8. Don’t be afraid to be the baby who cried poop. There are times (especially night/naptimes) when Charlie will start saying that she needs to poop. When I was a child the magic word was, “please” for Charlie it’s “poop.” Should I ignore her when I don’t think it’s true? No, Because let’s be honest, who wants to be the parent of the boy who cried wolf too many times and got eaten because their parents ignored them? I mean that guilt would be crushing, I would literally rather be eaten by a . . . nevermind. Anyway, when Charlie is in her crib and shouts, “I need to poop in the potty,” one of us dutifully goes up, takes her out of her crib, and plops her on the pot. If we want her to listen to her body’s signals, we’ve got to model that we’ll listen to her. For her, sometimes it takes the lack of stimulation of a dark room for her to relax enough to notice that she needs to poop. My body does the same thing. Sometimes I need to be relaxing in a bath, or not thinking about the thousand things I need to get to next to realize that my shoulders are way up near my ears and I haven’t taken a full breath all day. There are a million ways that my body communicates what it needs to me when I’m available to listen. When I wake up with a sniffle, or soreness, or still tired, or whatever else, it’s easy to ignore it. And in a parenting partnership I don’t want to be a burden so I’m even more likely to ignore my internal wolf-cries. This is a mistake, we need to listen to our bodies and call “poop!”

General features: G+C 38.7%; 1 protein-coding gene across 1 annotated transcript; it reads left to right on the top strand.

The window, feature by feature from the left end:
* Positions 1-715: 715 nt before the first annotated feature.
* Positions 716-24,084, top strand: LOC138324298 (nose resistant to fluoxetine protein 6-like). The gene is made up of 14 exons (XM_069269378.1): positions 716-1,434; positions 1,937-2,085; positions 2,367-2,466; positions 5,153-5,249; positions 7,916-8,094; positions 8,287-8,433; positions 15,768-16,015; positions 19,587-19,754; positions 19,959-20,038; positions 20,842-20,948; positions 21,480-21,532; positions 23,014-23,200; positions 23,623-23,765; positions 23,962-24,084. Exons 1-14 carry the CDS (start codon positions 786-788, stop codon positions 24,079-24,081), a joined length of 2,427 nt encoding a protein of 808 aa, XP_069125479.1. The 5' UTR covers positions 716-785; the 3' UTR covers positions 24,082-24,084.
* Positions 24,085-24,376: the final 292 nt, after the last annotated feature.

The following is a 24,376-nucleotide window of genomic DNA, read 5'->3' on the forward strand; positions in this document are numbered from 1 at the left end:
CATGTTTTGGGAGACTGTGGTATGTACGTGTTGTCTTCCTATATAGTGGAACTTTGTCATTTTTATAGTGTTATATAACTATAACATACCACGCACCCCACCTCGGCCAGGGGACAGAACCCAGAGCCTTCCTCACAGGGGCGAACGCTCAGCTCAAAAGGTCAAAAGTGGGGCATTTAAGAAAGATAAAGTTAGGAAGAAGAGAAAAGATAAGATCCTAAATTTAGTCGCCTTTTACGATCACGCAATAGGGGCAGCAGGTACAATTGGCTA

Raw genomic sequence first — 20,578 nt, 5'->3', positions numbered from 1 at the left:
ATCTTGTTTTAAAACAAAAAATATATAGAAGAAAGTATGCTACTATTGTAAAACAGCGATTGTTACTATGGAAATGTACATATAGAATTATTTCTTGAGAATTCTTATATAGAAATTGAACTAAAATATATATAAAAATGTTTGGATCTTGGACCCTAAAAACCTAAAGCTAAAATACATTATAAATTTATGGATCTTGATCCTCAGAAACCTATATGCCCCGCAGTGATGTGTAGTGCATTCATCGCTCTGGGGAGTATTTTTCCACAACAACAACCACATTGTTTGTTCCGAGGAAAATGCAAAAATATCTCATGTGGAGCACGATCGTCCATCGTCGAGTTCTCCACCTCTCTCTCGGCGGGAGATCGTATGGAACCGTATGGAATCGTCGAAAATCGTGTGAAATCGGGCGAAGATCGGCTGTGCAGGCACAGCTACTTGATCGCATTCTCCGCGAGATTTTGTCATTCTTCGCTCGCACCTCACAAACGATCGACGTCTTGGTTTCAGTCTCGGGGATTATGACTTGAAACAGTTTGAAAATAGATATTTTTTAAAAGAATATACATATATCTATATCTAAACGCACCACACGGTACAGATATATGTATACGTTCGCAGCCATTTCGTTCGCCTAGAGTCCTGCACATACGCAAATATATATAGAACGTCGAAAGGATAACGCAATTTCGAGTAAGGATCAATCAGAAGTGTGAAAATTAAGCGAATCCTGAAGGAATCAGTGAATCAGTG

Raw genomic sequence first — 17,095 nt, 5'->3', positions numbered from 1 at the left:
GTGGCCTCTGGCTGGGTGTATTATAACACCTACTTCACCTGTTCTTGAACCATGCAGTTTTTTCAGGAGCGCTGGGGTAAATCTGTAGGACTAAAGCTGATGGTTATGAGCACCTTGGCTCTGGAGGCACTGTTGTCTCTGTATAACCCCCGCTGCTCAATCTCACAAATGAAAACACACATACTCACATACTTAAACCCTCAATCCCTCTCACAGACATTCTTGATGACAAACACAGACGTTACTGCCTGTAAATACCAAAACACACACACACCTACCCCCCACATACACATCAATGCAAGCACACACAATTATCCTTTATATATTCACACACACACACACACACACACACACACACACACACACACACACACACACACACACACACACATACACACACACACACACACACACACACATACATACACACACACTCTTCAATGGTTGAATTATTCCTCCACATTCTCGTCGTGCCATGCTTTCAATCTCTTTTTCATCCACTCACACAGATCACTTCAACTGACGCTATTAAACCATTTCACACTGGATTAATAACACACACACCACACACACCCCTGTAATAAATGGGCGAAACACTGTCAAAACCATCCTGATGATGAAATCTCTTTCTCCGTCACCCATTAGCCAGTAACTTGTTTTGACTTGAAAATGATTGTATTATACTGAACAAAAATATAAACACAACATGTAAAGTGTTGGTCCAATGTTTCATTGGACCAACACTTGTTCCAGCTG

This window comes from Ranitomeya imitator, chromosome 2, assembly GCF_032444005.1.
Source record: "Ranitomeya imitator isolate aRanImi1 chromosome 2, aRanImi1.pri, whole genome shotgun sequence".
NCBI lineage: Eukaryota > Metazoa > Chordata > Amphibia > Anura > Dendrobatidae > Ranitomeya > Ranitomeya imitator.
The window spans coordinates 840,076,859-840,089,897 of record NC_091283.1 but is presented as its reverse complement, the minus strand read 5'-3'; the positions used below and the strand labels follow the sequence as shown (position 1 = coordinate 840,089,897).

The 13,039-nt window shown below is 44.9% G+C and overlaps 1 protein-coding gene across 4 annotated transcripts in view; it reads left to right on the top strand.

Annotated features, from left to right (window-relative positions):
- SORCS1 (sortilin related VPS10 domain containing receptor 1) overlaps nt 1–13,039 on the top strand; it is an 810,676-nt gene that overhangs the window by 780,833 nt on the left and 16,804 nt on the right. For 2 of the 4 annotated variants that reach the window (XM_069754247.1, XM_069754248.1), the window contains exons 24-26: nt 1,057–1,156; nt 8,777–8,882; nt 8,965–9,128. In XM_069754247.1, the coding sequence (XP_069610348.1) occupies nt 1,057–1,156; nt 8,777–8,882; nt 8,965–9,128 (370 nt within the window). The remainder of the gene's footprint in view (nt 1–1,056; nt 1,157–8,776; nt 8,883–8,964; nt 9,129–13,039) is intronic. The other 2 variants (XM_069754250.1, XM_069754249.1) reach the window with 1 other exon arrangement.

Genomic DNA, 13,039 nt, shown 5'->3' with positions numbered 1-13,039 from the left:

9. Laugh. Seriously, poop is funny and laughing is good for your health.
10. Take time to breathe – sitting on the john is like playing hookey, it’s the most personal of time. We have a stack of magazines & a fartbook in the bathroom and frankly it’s about privacy. In the life of a human, particularly raising another human who has as much energy as my daughter, taking a little downtime is incredibly helpful. Go to the potty. Take a breath. Take a break and ignore the folks telling you to poo or get off the pot.
Phew, made it. So there they are, 10 things I learned about how to better take care of myself through helping my child poop in a fancy plastic bucket instead of her underpants.